object captured by §1519, we hold, must be one used to record or preserve information.” Not that copyright law itself had anything to do with this case. But limiting “objects” to “objects that record information” reminds me of copyright’s circular definitions of “copy” and “fixation.” A copy is an object in which a work is fixed; a work is fixed when it is embodied in a copy. Here, an object is something that records information. And something that records information (a “record”) is an object. Small wonder that four Justices decided that they wanted no part of this fishy business. But Justice Kagan’s dissent has to be right: You can hold a fish in your hand, and by any ordinary, sensible reading of the phrase “tangible object,” the fish counts. The Supreme Court can making something out of nothing, but can it really make nothing out of something?

@SCOTUSBlog coverage here.

@LanguageLog coverage here.

Scholarly IP Conferences Roundup from @PatentScholar

Intellectual property researchers, especially younger and newer researchers, may at times feel overwhelmed (or, alternatively, underinformed) regarding which conferences, symposia, workshops, and so forth are the “right” or “best” venues for sharing their work and meeting colleagues.

Lisa Larrimore Ouellette (@PatentScholar) has a brilliant post up at her Written Description blog that opens a dialogue about those concerns, and more.

Read: Academic IP Conferences,

Pittsburgh: Lagging and Leading

There was an interesting juxtaposition in Pittsburgh economic development news last week, courtesy of the @pittsburghpg @rczullo:

Lagging: “Brookings high-tech list a holy Toledo moment.” According to a recent Brookings Institution report, Pittsburgh is lagging other metro regions in its concentration of so-called “advanced industry” jobs. (Here is a link to the full report.) It’s possible to parse the data so that Pittsburgh doesn’t look quite so bad, but really, the headline tells the version of the story that has legs.

Leading: “‘Code for America’ fellows aim to make Pittsburgh more transparent.” The city of Pittsburgh has used Code for America money to bring a small team of hackers to town to make public procurement more transparent. I can only imagine the folks and interests that will be disrupted by this. The PG reported: “Contracts and campaign contributions often are the fuel that powers political machines, but Mr. Peduto said he wants the three Code for America fellows who will spend a year in Pittsburgh to help open up city purchasing to small businesses and others who have been historically shut out of the process and strip away ‘that whole machine.'” Good for Mayor Peduto.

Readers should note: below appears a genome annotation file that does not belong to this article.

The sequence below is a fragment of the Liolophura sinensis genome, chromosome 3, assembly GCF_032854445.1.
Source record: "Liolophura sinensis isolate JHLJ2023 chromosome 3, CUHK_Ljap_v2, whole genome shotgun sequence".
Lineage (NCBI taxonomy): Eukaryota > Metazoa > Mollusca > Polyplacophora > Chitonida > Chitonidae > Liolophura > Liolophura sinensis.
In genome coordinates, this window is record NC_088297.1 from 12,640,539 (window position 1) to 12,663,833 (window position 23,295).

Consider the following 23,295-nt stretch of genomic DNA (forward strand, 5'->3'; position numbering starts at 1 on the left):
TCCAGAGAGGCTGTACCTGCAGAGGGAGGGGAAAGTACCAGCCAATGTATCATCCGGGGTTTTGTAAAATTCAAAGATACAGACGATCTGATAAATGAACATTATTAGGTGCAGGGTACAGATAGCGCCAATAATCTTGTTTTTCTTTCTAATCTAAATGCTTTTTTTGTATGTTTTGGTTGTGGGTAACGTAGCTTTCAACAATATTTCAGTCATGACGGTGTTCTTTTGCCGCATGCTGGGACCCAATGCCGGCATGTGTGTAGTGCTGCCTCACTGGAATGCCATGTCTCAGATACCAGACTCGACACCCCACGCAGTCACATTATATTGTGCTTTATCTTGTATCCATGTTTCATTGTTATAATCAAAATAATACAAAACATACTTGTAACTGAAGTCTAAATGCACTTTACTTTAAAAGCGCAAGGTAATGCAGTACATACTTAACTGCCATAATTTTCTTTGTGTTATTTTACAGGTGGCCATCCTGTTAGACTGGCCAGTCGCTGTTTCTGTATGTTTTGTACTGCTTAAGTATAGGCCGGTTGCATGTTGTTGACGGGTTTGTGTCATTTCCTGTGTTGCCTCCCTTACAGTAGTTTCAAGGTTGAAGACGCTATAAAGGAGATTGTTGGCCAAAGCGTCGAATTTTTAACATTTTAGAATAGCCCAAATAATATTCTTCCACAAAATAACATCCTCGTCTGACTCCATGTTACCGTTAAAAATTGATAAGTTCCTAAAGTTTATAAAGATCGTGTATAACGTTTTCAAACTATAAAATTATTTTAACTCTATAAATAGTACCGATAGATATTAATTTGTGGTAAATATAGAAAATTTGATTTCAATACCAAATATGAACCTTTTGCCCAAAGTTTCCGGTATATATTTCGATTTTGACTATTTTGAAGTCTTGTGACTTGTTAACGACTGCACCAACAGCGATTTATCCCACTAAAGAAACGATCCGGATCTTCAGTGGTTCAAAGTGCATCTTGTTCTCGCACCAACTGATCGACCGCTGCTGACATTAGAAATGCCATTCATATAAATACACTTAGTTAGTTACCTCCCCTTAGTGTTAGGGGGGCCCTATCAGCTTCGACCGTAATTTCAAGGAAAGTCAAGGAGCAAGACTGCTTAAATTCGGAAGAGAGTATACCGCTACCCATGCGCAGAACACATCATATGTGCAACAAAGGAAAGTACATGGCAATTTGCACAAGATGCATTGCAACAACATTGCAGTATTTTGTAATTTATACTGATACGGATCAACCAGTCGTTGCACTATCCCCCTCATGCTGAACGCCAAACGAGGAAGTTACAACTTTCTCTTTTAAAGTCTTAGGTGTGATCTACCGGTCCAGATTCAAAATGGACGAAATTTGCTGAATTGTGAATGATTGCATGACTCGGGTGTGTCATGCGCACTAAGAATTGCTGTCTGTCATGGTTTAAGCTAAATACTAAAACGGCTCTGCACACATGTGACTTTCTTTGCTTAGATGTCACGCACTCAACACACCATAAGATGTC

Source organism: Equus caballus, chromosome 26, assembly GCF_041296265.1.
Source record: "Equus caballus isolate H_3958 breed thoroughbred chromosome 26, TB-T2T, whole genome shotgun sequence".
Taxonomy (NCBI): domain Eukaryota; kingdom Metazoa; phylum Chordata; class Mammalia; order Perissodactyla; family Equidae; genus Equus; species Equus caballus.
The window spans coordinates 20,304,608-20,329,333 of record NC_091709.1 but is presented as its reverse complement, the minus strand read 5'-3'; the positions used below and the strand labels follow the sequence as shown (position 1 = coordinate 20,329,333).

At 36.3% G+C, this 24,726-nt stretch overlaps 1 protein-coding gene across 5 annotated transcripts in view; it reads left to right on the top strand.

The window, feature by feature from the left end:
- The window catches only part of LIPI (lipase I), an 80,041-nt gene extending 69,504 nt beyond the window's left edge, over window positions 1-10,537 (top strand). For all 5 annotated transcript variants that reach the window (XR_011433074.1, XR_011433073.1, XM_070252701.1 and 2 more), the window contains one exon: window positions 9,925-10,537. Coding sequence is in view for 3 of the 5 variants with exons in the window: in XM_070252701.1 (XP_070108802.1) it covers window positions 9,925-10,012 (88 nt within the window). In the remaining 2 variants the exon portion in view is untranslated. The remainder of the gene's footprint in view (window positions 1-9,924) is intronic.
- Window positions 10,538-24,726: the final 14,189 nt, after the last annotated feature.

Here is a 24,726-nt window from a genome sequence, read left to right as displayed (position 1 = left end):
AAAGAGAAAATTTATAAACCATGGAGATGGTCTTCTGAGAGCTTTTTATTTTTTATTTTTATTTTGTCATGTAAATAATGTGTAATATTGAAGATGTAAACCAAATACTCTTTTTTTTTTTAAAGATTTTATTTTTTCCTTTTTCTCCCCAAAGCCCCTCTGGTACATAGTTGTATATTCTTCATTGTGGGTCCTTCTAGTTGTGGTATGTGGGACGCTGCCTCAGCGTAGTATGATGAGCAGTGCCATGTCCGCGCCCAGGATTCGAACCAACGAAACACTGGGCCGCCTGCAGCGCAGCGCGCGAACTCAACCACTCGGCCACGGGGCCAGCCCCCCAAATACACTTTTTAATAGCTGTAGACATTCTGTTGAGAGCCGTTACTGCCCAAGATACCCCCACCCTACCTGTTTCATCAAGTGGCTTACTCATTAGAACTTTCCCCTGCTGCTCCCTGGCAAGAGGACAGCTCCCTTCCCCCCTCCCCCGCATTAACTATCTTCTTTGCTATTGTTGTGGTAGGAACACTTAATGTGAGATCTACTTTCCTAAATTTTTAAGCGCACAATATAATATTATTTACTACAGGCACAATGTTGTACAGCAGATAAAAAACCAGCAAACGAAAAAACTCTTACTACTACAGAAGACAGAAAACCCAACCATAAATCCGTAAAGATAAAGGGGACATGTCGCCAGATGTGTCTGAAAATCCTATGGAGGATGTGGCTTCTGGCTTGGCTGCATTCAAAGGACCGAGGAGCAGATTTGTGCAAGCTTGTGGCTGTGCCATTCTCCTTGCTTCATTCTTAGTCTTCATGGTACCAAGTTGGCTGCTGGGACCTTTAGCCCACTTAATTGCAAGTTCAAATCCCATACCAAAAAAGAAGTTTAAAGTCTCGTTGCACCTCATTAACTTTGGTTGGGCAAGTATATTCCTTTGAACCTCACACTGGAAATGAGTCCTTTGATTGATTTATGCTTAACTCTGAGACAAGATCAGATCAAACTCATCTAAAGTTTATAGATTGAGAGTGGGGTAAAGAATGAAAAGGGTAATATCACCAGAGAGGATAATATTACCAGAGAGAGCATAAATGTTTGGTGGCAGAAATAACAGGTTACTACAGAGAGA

Something New for Law Reviews

More than a dozen years ago, students at my law school came to me and proposed that I become the faculty advisor to a new student-edited specialty law journal in technology law and policy. I agreed and navigated the proposed journal through our internal approvals process. Success! I proudly shared my mini-professional success, and my school’s advancing in the IP/technology law ranks, with a senior colleague who had been a mentor to me. Hearing the news that another specialty technology law journal had launched, the response was an underwhelming and almost incredulous “another one?”

Since then, I have worked with the students to make the journal relevant, sometimes with more success and sometimes with less. My message has always been: speak to the regional audience. Pittsburgh (like many re-emerging economies) is in dire need of thoughtful law and policy analysis.

Last Fall, at Concurring Opinions Dave Hoffman wrote a short piece summarizing his three-part advice to law review student authors and editors, including focusing their writing on shorter, more usable pieces. I’m happy to say not only that I agree with him, but also that at TLP, we have all three items on his list already in place and practice. The big one is: write short pieces about recent stuff, not bloated “notes” about appellate judicial opinions.

Over the last three years, Pittsburgh’s Journal of Technology Law & Policy has set its sails properly, and now the winds of progress are blowing in our favor. Beginning in the Fall of 2012, “TLP,” as the journal is known here, has focused much of its effort on publishing student-produced series of short law and policy pieces that address technology topics of interest to the Pittsburgh region. Each one is introduced by a short paper authored by a notable law and/or policy person, both to give the series some higher-level framing and to bring the series some of the public attention that it deserves.

The most recent of TLP’s “Student Article Series” is now online, at The theme is “smart cities,” and the introduction is by Pittsburgh’s Mayor, Bill Peduto.